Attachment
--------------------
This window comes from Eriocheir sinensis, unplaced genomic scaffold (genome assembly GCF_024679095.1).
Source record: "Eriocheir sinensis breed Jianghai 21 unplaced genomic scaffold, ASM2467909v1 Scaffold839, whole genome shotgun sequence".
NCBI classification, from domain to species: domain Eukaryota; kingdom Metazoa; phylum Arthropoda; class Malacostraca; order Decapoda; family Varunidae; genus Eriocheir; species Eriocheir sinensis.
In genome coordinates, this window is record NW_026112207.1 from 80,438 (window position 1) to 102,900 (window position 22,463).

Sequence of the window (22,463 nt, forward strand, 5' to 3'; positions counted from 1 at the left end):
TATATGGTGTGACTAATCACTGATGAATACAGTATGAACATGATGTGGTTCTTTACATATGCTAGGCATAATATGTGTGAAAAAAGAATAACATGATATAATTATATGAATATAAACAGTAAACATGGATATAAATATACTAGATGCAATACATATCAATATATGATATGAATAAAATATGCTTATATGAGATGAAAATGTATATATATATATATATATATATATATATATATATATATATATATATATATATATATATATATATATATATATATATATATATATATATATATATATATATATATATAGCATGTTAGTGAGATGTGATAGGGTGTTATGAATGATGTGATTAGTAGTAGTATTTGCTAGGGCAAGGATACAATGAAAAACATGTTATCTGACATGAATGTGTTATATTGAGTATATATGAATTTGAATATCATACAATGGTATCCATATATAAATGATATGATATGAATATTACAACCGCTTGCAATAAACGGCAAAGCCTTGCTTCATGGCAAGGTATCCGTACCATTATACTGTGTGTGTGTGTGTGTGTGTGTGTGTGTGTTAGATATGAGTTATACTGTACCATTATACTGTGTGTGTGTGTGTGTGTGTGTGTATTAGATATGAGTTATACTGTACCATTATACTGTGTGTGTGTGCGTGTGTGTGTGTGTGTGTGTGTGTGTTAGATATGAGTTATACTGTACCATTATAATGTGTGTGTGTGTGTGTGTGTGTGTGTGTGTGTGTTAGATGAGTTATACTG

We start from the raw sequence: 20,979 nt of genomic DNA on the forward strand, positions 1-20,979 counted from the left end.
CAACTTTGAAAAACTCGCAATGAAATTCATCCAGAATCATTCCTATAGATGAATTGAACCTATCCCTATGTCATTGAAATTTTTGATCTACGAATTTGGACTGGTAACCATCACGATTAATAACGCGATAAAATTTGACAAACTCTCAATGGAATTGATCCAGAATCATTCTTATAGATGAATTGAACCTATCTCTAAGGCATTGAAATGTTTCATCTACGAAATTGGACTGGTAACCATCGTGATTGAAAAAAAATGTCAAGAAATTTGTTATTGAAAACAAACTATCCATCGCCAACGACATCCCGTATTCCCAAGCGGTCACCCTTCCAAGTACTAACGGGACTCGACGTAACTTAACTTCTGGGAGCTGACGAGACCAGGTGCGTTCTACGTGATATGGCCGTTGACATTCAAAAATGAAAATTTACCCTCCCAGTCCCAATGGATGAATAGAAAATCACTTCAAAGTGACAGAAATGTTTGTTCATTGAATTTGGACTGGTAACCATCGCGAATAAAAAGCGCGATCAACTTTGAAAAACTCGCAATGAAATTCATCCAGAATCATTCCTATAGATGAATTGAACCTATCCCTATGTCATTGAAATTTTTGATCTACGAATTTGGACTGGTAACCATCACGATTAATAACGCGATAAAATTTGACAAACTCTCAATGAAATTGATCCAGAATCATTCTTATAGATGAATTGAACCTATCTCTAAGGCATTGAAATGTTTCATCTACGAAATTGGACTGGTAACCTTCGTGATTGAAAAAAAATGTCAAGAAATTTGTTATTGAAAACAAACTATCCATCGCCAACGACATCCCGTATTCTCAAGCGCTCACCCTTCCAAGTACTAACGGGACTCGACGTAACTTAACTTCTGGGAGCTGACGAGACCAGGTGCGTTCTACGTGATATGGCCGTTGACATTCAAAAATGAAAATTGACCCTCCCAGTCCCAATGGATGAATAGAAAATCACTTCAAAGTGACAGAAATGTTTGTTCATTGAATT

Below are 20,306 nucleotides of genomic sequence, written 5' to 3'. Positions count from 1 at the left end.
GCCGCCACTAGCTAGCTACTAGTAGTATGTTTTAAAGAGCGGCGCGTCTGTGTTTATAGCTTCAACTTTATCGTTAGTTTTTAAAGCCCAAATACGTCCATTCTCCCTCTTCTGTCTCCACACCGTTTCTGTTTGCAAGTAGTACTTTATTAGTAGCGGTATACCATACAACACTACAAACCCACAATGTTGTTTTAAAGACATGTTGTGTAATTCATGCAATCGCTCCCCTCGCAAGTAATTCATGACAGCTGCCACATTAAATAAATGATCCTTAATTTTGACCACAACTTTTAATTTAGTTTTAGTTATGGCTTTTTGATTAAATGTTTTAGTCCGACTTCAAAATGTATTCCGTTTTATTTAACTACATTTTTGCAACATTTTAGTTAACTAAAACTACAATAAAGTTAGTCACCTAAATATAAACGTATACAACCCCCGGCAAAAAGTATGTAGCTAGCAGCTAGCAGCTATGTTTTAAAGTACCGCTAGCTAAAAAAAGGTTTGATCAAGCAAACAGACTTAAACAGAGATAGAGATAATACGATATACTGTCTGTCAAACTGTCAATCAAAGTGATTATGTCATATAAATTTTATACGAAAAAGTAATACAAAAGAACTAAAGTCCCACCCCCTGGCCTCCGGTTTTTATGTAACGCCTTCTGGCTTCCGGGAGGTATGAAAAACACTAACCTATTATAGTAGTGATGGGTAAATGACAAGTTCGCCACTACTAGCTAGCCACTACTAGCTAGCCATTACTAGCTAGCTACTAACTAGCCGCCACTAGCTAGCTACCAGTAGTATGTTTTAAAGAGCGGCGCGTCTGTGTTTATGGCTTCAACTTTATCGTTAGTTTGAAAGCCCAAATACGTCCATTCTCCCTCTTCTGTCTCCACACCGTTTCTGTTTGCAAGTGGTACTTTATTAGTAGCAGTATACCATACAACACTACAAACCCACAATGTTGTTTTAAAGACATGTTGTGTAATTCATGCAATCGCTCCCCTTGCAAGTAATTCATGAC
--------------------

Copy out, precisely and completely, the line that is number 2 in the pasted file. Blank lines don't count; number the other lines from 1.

Source record: "Eriocheir sinensis breed Jianghai 21 unplaced genomic scaffold, ASM2467909v1 Scaffold839, whole genome shotgun sequence".